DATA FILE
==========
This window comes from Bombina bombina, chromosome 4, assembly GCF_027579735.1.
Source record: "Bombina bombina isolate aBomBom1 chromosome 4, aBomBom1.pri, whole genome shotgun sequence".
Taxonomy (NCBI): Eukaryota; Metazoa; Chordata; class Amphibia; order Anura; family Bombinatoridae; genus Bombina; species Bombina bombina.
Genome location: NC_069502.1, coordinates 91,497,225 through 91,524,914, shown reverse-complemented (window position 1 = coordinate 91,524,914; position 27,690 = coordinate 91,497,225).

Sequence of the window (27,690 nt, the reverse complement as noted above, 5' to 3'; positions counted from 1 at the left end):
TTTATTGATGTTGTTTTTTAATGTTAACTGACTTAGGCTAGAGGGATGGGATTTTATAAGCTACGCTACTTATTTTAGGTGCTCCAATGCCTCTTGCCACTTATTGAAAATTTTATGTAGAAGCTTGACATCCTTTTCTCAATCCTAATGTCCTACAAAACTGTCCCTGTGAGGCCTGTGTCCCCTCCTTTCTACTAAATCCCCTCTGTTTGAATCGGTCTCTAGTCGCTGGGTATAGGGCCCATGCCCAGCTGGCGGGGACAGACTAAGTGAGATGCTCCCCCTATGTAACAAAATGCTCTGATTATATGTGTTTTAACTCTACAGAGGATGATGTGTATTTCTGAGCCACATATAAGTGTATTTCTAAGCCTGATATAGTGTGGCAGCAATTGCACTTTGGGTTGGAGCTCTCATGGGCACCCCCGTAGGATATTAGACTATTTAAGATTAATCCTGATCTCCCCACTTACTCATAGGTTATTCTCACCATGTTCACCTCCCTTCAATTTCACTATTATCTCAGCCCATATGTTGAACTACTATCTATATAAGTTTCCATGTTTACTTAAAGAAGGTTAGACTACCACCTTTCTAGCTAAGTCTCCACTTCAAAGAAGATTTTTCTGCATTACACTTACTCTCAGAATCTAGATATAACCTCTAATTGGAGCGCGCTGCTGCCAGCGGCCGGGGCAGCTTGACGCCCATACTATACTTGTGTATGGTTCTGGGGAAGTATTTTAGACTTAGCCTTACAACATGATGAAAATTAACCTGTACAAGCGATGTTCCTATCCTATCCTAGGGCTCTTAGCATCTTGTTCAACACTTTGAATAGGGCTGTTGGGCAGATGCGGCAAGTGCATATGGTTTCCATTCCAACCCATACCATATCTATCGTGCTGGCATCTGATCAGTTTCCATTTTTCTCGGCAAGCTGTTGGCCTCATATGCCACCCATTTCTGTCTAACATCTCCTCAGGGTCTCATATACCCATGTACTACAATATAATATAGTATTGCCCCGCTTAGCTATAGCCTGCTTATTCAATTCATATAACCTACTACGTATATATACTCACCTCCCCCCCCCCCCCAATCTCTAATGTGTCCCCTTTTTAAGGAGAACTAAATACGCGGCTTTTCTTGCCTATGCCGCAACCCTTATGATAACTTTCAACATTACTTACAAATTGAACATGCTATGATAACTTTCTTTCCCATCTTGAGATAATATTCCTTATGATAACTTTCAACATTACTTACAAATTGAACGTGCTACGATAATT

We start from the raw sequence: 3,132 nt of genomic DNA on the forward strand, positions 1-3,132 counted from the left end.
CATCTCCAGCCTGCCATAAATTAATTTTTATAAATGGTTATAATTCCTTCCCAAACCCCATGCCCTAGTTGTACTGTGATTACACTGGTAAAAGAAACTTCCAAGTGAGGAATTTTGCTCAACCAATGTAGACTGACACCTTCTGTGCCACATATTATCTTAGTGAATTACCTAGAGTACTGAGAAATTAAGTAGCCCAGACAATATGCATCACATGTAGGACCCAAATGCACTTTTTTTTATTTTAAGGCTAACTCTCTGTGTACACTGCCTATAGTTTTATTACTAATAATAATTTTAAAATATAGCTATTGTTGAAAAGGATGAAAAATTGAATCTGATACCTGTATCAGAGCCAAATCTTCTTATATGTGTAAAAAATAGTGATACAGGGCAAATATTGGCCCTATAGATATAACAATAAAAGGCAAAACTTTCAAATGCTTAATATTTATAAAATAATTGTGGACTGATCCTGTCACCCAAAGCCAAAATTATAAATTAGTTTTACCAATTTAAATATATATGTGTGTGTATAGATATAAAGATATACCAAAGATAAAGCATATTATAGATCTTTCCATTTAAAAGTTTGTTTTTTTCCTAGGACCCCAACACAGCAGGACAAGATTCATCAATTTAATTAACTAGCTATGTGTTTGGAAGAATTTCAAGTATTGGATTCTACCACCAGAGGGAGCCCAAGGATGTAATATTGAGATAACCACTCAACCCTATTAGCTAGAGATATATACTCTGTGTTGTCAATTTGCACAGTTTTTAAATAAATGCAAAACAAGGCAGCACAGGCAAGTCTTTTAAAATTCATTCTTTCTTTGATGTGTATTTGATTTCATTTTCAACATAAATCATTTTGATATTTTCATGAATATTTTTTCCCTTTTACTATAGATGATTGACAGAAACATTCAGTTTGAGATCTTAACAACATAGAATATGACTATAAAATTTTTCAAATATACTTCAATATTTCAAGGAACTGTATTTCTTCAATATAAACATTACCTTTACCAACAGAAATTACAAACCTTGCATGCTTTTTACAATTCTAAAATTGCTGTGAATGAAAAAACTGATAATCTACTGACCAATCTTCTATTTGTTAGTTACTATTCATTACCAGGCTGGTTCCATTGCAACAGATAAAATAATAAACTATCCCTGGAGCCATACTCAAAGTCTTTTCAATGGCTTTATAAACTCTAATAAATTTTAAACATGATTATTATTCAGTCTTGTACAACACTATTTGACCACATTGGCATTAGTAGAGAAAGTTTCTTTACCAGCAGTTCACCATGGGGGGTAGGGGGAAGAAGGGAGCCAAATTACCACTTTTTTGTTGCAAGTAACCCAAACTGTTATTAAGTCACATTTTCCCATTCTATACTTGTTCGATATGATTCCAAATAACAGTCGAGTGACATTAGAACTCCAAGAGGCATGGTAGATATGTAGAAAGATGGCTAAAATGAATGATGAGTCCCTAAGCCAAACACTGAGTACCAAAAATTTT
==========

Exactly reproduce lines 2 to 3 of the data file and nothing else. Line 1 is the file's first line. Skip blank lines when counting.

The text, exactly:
Source record: "Bombina bombina isolate aBomBom1 chromosome 4, aBomBom1.pri, whole genome shotgun sequence".
Taxonomy (NCBI): Eukaryota; Metazoa; Chordata; class Amphibia; order Anura; family Bombinatoridae; genus Bombina; species Bombina bombina.